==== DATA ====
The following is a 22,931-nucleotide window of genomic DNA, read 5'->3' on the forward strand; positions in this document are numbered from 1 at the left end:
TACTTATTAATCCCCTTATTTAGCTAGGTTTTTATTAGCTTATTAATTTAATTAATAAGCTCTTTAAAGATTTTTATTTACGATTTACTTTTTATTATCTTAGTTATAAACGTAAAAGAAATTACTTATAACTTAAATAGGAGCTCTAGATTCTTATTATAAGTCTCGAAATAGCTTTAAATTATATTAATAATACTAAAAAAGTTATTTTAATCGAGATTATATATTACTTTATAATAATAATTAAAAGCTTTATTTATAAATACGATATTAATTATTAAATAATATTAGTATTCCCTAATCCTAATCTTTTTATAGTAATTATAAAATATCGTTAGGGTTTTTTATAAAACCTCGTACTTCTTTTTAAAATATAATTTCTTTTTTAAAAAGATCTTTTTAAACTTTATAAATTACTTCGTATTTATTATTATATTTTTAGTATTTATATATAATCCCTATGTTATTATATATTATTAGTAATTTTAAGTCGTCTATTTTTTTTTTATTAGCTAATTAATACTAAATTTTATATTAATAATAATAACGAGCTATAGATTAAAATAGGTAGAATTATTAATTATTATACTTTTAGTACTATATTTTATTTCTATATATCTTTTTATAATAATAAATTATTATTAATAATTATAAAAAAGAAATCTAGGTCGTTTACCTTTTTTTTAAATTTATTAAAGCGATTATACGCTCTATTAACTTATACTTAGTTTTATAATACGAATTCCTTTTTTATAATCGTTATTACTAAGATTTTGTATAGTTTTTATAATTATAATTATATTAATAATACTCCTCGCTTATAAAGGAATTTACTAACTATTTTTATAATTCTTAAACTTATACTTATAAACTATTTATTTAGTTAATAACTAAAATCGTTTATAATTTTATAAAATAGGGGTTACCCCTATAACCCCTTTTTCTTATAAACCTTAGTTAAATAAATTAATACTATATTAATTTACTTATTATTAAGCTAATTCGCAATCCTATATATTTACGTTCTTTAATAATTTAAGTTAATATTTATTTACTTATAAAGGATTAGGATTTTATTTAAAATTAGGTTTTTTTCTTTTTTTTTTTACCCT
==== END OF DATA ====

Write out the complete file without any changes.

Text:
The following is a 22,931-nucleotide window of genomic DNA, read 5'->3' on the forward strand; positions in this document are numbered from 1 at the left end:
TACTTATTAATCCCCTTATTTAGCTAGGTTTTTATTAGCTTATTAATTTAATTAATAAGCTCTTTAAAGATTTTTATTTACGATTTACTTTTTATTATCTTAGTTATAAACGTAAAAGAAATTACTTATAACTTAAATAGGAGCTCTAGATTCTTATTATAAGTCTCGAAATAGCTTTAAATTATATTAATAATACTAAAAAAGTTATTTTAATCGAGATTATATATTACTTTATAATAATAATTAAAAGCTTTATTTATAAATACGATATTAATTATTAAATAATATTAGTATTCCCTAATCCTAATCTTTTTATAGTAATTATAAAATATCGTTAGGGTTTTTTATAAAACCTCGTACTTCTTTTTAAAATATAATTTCTTTTTTAAAAAGATCTTTTTAAACTTTATAAATTACTTCGTATTTATTATTATATTTTTAGTATTTATATATAATCCCTATGTTATTATATATTATTAGTAATTTTAAGTCGTCTATTTTTTTTTTATTAGCTAATTAATACTAAATTTTATATTAATAATAATAACGAGCTATAGATTAAAATAGGTAGAATTATTAATTATTATACTTTTAGTACTATATTTTATTTCTATATATCTTTTTATAATAATAAATTATTATTAATAATTATAAAAAAGAAATCTAGGTCGTTTACCTTTTTTTTAAATTTATTAAAGCGATTATACGCTCTATTAACTTATACTTAGTTTTATAATACGAATTCCTTTTTTATAATCGTTATTACTAAGATTTTGTATAGTTTTTATAATTATAATTATATTAATAATACTCCTCGCTTATAAAGGAATTTACTAACTATTTTTATAATTCTTAAACTTATACTTATAAACTATTTATTTAGTTAATAACTAAAATCGTTTATAATTTTATAAAATAGGGGTTACCCCTATAACCCCTTTTTCTTATAAACCTTAGTTAAATAAATTAATACTATATTAATTTACTTATTATTAAGCTAATTCGCAATCCTATATATTTACGTTCTTTAATAATTTAAGTTAATATTTATTTACTTATAAAGGATTAGGATTTTATTTAAAATTAGGTTTTTTTCTTTTTTTTTTTACCCT